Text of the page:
- THE MAGAZINE
- FOOD MASTER
The place to start when building the perfect plant is the floor. If the floor is installed poorly, designed improperly or constructed of the wrong materials, you are asking for trouble. Once the plant floor begins to fail, the costs for repair or replacement can be enormous. In addition, it is almost impossible to keep production running while making repairs. A damaged floor is almost impossible to clean and may be contaminated. Such a floor may harbor pests since cracks, pits and crevices trap food, especially in dry operations.
There are a number of aspects that must be decided such as the type of product to be processed, drain size and type, the amount of water that will be used during production and cleaning, whether waste will be swept or washed into drains, the floor's grade, plant layout and future expansions. Processors also need to balance sanitation and safety. Floors should be constructed of materials that minimize slips and are easy to clean.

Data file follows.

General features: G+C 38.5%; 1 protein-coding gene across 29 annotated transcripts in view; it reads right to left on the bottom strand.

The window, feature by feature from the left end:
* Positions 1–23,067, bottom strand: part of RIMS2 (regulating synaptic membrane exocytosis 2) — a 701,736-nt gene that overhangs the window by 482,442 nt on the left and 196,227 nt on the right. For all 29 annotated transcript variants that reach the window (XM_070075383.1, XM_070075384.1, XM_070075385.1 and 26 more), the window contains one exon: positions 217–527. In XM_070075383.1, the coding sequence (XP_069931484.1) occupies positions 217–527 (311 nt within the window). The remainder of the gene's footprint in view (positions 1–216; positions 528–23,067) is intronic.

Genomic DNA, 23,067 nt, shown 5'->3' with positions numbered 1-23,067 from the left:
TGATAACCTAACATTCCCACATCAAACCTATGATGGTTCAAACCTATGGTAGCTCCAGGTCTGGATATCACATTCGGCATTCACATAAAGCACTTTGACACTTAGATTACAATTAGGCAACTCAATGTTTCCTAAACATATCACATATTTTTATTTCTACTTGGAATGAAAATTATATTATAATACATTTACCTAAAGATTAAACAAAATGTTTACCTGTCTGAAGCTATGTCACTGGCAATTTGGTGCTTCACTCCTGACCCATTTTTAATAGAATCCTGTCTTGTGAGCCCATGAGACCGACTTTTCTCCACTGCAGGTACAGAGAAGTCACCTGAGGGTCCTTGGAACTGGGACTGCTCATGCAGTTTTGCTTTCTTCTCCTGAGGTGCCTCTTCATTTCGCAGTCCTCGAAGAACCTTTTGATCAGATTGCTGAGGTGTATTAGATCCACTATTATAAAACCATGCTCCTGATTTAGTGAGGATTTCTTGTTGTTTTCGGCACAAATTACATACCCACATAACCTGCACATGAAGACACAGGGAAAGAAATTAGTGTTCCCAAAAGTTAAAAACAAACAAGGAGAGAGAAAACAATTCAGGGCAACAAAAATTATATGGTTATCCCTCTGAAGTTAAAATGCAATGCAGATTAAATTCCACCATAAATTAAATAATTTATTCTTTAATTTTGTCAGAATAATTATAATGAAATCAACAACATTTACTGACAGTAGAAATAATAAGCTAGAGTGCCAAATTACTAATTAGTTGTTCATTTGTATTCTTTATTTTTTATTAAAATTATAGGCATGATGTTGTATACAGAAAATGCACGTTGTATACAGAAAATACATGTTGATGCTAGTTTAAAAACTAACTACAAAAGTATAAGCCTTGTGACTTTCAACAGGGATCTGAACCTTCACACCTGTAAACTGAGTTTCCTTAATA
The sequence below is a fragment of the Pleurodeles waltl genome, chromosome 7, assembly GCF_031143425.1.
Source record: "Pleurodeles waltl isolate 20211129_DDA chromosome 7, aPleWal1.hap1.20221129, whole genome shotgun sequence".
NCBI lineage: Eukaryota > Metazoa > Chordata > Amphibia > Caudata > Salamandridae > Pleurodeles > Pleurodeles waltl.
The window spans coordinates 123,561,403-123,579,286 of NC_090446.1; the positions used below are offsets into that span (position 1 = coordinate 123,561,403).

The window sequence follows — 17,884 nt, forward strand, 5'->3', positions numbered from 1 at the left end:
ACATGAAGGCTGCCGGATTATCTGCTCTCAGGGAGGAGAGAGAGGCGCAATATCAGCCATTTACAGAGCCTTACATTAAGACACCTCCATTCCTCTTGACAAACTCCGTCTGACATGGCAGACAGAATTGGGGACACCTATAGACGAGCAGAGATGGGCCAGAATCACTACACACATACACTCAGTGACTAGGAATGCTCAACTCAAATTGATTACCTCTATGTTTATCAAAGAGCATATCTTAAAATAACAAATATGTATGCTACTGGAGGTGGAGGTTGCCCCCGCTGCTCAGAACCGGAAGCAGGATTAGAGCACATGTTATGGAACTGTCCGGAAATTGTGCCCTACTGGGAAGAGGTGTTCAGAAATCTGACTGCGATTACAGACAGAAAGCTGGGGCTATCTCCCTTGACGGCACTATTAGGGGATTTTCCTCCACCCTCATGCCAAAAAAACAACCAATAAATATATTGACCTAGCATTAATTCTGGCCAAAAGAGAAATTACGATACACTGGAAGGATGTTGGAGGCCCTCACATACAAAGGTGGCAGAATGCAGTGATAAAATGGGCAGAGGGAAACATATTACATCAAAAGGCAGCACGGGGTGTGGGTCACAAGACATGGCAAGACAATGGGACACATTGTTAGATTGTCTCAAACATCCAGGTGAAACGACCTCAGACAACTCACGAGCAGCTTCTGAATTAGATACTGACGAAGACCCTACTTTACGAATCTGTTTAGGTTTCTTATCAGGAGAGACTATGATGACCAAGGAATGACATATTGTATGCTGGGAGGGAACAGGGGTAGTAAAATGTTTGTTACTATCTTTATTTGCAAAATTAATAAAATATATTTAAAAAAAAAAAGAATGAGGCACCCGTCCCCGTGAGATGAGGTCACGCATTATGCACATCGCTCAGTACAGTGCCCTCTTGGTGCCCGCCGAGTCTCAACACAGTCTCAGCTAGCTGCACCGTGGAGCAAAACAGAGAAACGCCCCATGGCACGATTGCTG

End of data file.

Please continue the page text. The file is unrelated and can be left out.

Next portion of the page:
Concrete with a seal or coating is probably the most common floor found in food plants. Other options include tile or brick. With the latter, there is a concern about breakage and/or water getting under the tile. Once one tile starts to go, they all begin to fail.
Selecting the wrong type of flooring, coating or epoxy can also create serious problems. For example, if you are producing an acidic product such as pickles, juices or tomato-based products, the floor must be acid resistant. Acids used in processing vinegar and juices will attack a concrete floor that is not protected.
Years ago I received an invitation to attend the grand opening of a pickle plant. The owners were proud of their sanitary design. They did everything perfectly except they did not put a seal on the concrete floor. It was embarrassing to attend an opening and have to suggest that they stop production and clean and dry the floor completely in preparation for properly finishing it. Pickle brine with a salt and a pH of 3.5 would have destroyed the floor in short order.
This article is the first in a series that will focus on basic plant techniques to ensure food safety.